Weekly equine and livestock news: November 28, 2022

Avian flu has killed more than 50.5 million U.S. birds this year, surpassing previous record

Avian flu has led to the deaths of 50.54 million birds in the United States this year, making it the country’s deadliest outbreak in history, USDA data shows. The deaths of chickens, turkeys and other birds make it the worst U.S. animal health disaster to date, surpassing the previous record of 50.5 million birds that died in the 2015 avian flu outbreak, Reuters reports. Losses of poultry flocks led to spikes in prices for eggs and turkey meat before Thanksgiving. The U.S. outbreak has affected 46 states, according to USDA. Europe and Britain are also seeing their worst bird flu outbreaks.

Chicken price drop brings relief to restaurants

Prices for chicken breasts in the United States have dropped about 70% since the first week of June, according to new market research, bringing relief to restaurants where chicken is key. Boneless, skinless breast-meat prices reached more than $3.50 a pound earlier this year, tripling since the start of 2021, according to data from market research firm Urner Barry. Labor shortages in meat plants combined with constrained supplies and high consumer demand to create the spike. This led major suppliers like Tyson to try to boost their output, an effort they say has been successful. The Wall Street Journal reports.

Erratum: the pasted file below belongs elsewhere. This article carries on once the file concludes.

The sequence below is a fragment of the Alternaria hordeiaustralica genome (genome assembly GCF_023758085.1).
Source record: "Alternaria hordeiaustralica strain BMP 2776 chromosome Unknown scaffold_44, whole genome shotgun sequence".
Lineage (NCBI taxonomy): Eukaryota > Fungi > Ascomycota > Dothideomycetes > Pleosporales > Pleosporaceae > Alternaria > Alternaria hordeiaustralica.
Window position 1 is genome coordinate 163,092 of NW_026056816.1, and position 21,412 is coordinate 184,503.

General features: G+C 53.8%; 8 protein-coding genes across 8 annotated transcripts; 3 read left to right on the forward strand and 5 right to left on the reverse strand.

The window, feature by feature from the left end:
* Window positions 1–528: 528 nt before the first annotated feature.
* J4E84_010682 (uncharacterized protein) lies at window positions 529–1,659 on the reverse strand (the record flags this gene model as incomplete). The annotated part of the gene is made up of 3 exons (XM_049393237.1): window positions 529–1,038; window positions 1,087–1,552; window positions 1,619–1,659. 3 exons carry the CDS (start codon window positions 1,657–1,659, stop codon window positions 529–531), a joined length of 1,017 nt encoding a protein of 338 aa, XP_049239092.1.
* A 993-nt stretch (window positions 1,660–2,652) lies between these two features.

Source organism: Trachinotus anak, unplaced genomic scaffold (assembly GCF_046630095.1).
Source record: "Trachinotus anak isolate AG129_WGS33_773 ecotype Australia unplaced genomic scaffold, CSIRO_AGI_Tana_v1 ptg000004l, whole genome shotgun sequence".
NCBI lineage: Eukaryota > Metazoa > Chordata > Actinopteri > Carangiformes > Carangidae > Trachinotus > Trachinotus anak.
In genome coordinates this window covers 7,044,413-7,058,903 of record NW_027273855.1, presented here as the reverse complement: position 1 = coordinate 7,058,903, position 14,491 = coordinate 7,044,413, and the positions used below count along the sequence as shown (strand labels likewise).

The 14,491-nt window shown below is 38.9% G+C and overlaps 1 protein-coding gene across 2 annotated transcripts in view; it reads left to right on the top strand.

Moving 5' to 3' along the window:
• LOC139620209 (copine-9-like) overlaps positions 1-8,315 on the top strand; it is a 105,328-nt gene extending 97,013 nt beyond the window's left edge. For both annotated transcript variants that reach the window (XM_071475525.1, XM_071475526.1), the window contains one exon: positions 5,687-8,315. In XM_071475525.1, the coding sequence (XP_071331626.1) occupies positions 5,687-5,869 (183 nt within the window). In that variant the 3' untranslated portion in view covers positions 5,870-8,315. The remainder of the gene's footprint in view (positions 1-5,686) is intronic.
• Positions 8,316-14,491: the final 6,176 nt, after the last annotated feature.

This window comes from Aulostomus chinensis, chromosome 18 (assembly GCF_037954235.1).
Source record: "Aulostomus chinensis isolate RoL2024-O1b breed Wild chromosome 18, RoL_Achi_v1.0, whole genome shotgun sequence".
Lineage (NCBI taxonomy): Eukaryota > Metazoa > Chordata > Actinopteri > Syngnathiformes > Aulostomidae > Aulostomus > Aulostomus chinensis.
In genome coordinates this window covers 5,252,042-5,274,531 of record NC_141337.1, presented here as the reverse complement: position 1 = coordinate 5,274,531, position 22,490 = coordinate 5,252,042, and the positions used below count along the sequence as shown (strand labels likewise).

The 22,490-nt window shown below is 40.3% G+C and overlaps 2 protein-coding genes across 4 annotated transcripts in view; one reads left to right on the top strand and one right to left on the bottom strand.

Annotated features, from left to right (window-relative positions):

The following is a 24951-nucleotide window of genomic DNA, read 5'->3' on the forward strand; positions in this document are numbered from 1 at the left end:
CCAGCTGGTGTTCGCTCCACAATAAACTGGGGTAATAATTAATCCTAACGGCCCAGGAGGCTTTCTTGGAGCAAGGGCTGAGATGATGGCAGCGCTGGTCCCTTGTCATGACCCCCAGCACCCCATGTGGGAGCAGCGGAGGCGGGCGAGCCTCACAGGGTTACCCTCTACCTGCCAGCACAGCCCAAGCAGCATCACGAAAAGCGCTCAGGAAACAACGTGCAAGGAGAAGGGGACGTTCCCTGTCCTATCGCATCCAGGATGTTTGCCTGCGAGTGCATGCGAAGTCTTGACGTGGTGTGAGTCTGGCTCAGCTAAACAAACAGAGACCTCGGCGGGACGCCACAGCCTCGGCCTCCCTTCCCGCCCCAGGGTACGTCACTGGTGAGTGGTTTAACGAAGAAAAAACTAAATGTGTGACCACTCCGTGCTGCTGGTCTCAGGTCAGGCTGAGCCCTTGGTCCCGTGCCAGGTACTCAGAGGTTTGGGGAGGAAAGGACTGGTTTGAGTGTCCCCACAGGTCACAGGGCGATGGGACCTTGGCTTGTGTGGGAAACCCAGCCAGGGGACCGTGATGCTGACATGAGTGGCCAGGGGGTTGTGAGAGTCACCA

USDA to fund ‘antimicrobial resistance dashboards’

USDA’s Animal and Plant Health Inspection Service announced it will make up to $3 million available in cooperative agreement funding to create “antimicrobial resistance dashboards,” Pork Business reports. The tools, developed through public-private partnerships, will be used to improve access to information on antimicrobial resistance in domesticated animals, USDA said. “The dashboard tools developed through these cooperative agreements will help us better understand antimicrobial resistance in livestock, poultry and companion animals, which ultimately helps protect public health,” said APHIS administrator Kevin Shea.

Appeals court strikes down federal horseracing rules act

Congress unconstitutionally gave too much power to a nonprofit authority it created in 2020 to develop and enforce horseracing rules, a federal appeals court decided. The authority created by the Horseracing Integrity and Safety Act, or HISA, was meant to bring uniform policies and enforcement to horseracing amid doping scandals and racetrack horse deaths. But the 5th Circuit, based in New Orleans, ruled in favor of opponents of the act in lawsuits brought by horseracing associations and state officials in Texas, Louisiana and West Virginia, The Associated Press reports.